This is a fascinating case, because a New York court concluded that, despite the child, F, having never resided in NY, the NY court had vacuum jurisdiction over the child. The child’s two parents and 3 siblings all reside in the United States. They moved to the U.S. from Nigeria, but, due to a visa problem for F, the child could not come with them. They left the child in the temporary care of a relative in Nigeria. The mother filed this suit because she claims the father, from whom she separated, was not taking the necessary steps to bring the child to the United States, and she was prohibited from exiting the U.S. while her asylum application was pending, so she could not go and retrieve the child. In September 2022, the court concluded that no other state can assume jurisdiction, and that Nigeria cannot have jurisdiction when both parents, who have a superior right to custody (over the relatives), reside in NY. The court also concluded that the relatives caring for F in Nigeria were not “persons acting as a parent” and that it was the intention of both parents to bring the child to the U.S.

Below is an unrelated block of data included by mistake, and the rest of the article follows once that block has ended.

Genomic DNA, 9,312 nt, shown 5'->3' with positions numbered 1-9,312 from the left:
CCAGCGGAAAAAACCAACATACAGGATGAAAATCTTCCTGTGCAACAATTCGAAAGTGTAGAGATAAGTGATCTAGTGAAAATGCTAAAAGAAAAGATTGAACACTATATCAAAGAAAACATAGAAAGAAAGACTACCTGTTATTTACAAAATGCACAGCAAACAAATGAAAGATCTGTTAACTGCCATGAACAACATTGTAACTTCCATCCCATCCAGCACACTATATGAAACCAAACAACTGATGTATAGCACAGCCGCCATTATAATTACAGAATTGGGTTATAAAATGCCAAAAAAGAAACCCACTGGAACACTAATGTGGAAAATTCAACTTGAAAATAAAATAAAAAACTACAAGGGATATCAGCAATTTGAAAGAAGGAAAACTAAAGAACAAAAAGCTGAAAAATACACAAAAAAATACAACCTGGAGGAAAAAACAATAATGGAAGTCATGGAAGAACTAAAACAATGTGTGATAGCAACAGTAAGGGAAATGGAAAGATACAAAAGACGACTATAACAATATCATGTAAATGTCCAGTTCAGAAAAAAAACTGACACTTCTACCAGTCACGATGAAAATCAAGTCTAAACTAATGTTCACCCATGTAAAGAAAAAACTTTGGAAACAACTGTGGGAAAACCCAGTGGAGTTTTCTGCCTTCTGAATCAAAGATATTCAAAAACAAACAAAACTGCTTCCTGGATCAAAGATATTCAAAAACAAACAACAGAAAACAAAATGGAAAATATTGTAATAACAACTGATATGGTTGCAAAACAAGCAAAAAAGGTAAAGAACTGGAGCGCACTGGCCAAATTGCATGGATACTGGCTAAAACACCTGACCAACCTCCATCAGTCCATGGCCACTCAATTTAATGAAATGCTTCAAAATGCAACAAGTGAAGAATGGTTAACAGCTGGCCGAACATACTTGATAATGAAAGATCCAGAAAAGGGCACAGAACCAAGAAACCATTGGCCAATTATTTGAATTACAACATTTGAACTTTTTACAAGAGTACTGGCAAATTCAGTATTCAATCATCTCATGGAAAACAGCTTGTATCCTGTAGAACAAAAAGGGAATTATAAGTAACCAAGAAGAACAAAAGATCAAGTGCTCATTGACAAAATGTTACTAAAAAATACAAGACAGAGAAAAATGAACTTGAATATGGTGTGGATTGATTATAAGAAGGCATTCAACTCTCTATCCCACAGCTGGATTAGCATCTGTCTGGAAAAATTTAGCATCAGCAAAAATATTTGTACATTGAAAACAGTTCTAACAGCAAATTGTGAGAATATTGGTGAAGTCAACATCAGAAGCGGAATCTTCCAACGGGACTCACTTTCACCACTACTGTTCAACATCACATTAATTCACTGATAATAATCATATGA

In October 2022, the mother filed a subsequent motion for sole physical and legal custody and requested that the father execute necessary travel documents for F, among other things. During a court hearing on this motion, Mr. O, for the first time, stated that there was a Nigerian custody action pending, filed by the person with whom the child was residing, and therefore the NY court lacked jurisdiction.
The court re-examined jurisdiction, and concluded again that the rotating family members with whom F resided in Nigeria were not persons acting as a parent. Under the UCCJEA, the child’s home state has priority over determining that child’s custody, and a home state, in its definition, is a place where the child has lived for a period of time, with a parent or a person acting as a parent. “A person acting as a parent is an individual who has physical custody of a child for six consecutive months within one year immediately preceding the commencement of a custody proceeding; or an individual who has been awarded legal custody or claims a right to legal custody under the law of this state.” The child’s mother never consented for the relative to have custody of the child or to act as a parent. Furthermore, the Nigerian lawsuit was filed after the NY court assumed custody jurisdiction in September 2022. It was filed over a year after the child’s mother filed the NY custody lawsuit. Finally, the mother has no notice of the suit, and no due process. The NY suit can proceed.